02

It is all about strategy

There may be more noise out there, but the job is actually simpler – as long as you have a strategy.

Politics can be a very bruising business. Hour after hour, day after day, you are under intense scrutiny. Attacks, many of which you will think are unfair, come from every quarter.

I still wear the scars of those days. But the world today is very different. My political campaigning with Tony Blair came largely before the arrival of social media, Twitter and rise of the blogosphere. I can understand why there are many who believe the noise and instant rush to judgement makes the job of communicating much harder. But while it can seem counter-intuitive, I believe instead that this revolution has actually made communicating – whether you are a political party, a campaigning organisation or a business – more straightforward.

In a world in which opinions are no longer the preserve of a few newspapers or broadcasters but are shared in countless conversations across the web, it is frankly pointless to think you can control what others say about you. The priority is to think about what you want to say about yourself and ensure you do it as effectively as possible.

It is why, in an era of breath-taking change which you will read about in these pages, it is essential first, as John Major might say, to get back to basics. Your focus must not be on how to get your message over – the channels or the tactics you should use – but what you want to say and why. It is only when you have this nailed down should you start thinking about everything else.

Political parties understand this imperative even if they might not always get it right. I am still not sure after five years what the Coalition Government stood for. But too many businesses still seem to think it is not even necessary to try.

I hear repeatedly how corporate clients only want tactics and not strategy from their PR advisers, whether in-house or consultants. They have got it the wrong way around.

The importance of knowing your objective – and having thought of the strategy to achieve it – is greater in this new communications environment. The more noise there is, the greater the need to focus on what’s important; the more essential it is to have clarity over what you are saying.

This must start with objective – what you want to achieve. From this flows the strategy – the approach to achieving it. This allows you to shape a compelling narrative. Only then do you start thinking about tactics, which are the actions and tools needed to deliver the strategy.

Without an agreed and clear strategy, you will not develop effective, coherent tactics or successfully promote or defend reputations. Nor will you find the courage to stay on course, no matter how choppy the waters, or get buy in from across your organisation. And in a time when it is likely that far more of your employees will be sharing opinions far more widely than ever before, you need everyone, from the boardroom to the shop floor, rowing in the right direction.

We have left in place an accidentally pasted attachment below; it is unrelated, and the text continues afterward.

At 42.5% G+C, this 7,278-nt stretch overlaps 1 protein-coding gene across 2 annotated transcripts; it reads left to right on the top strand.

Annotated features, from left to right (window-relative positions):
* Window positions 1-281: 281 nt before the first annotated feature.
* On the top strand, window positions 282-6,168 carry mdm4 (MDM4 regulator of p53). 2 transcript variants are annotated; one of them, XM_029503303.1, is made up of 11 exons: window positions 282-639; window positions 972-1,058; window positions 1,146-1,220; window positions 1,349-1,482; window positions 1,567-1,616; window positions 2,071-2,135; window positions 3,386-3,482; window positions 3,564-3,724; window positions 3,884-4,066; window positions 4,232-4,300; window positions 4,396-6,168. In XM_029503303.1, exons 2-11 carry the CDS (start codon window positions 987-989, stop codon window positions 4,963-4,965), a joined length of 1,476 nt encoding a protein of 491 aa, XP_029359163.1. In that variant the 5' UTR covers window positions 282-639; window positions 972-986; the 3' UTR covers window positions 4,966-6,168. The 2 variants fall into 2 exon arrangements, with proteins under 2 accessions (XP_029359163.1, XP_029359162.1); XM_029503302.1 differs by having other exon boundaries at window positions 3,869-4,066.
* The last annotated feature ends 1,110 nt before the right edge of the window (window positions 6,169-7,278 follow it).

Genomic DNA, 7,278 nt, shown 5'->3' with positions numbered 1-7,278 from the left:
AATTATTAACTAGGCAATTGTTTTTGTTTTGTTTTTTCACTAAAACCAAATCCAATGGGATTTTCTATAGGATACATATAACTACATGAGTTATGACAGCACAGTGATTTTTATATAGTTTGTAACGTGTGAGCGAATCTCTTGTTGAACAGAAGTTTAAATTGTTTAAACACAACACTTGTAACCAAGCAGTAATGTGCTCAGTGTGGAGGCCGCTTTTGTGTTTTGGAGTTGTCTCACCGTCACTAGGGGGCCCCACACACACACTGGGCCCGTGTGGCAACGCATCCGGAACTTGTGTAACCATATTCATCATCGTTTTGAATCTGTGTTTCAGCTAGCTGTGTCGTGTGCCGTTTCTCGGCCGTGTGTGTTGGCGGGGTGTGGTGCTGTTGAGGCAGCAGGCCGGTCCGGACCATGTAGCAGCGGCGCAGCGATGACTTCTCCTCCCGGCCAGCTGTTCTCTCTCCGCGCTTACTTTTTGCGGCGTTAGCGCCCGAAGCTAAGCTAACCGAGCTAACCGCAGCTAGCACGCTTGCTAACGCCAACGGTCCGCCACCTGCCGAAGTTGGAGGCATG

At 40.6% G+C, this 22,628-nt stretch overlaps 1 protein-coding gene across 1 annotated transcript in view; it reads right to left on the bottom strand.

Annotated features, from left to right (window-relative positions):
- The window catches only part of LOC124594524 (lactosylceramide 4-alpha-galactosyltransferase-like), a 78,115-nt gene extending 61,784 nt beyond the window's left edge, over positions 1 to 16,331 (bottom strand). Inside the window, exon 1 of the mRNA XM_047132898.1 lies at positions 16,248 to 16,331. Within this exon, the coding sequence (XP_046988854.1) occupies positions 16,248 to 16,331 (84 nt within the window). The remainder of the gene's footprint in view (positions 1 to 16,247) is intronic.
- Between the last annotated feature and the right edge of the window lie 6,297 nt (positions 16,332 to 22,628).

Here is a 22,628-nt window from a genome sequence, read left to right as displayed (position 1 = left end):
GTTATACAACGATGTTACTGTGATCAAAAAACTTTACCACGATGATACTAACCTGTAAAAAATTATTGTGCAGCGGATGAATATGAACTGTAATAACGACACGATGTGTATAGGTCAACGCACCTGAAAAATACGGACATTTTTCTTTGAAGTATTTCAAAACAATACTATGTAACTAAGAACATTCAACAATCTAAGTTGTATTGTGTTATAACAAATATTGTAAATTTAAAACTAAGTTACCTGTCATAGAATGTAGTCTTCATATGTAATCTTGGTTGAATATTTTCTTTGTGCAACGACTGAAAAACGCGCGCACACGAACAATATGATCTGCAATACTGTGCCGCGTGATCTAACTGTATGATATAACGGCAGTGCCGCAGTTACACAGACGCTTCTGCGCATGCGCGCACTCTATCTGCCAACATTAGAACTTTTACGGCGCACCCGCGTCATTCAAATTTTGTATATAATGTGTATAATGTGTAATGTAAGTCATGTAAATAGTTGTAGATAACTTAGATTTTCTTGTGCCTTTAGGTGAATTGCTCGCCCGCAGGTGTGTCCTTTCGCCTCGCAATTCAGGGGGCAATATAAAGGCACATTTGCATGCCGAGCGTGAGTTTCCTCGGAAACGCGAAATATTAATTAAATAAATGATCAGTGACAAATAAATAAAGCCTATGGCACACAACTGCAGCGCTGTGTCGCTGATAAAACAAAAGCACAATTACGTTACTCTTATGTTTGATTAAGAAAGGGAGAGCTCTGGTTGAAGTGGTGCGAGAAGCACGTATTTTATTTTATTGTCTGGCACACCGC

This is why it is no good handing this strategy down from on high, like tablets of stone. This is often done not out of egotism but to get round vested interests within an organisation. But developing a strategy is about having arguments, not avoiding them. It is not going to survive the battering from an external crisis if you don’t have the confidence to open it up to internal debate.

Avoid the temptation as well to make so many concessions to get agreement that you lose clarity. The best strategy can be written down as a phrase or short simple sentence. And that’s also what you have to do. It’s not a strategy at all unless it is written down.

So despite all the changes in the communications environment, it is the basics which will decide success and failure. And this also includes the relationship between the political leader or CEO and communications chief.

Trust and confidence are absolutely essential. Without it, the CEO won’t listen to the advice of their Corporate Affairs Director and he or she, in turn, will find it difficult to take the action needed. The influence I had in Downing Street came from the fact that everyone understood I was acting with the Prime Minister’s authority. But this confidence also comes from having an agreed, clear strategy in place. It’s at the root of all effective communication.

Alastair Campbell is a member of Portland’s Advisory Board. He is the former Director of Communications and Strategy at Downing Street.

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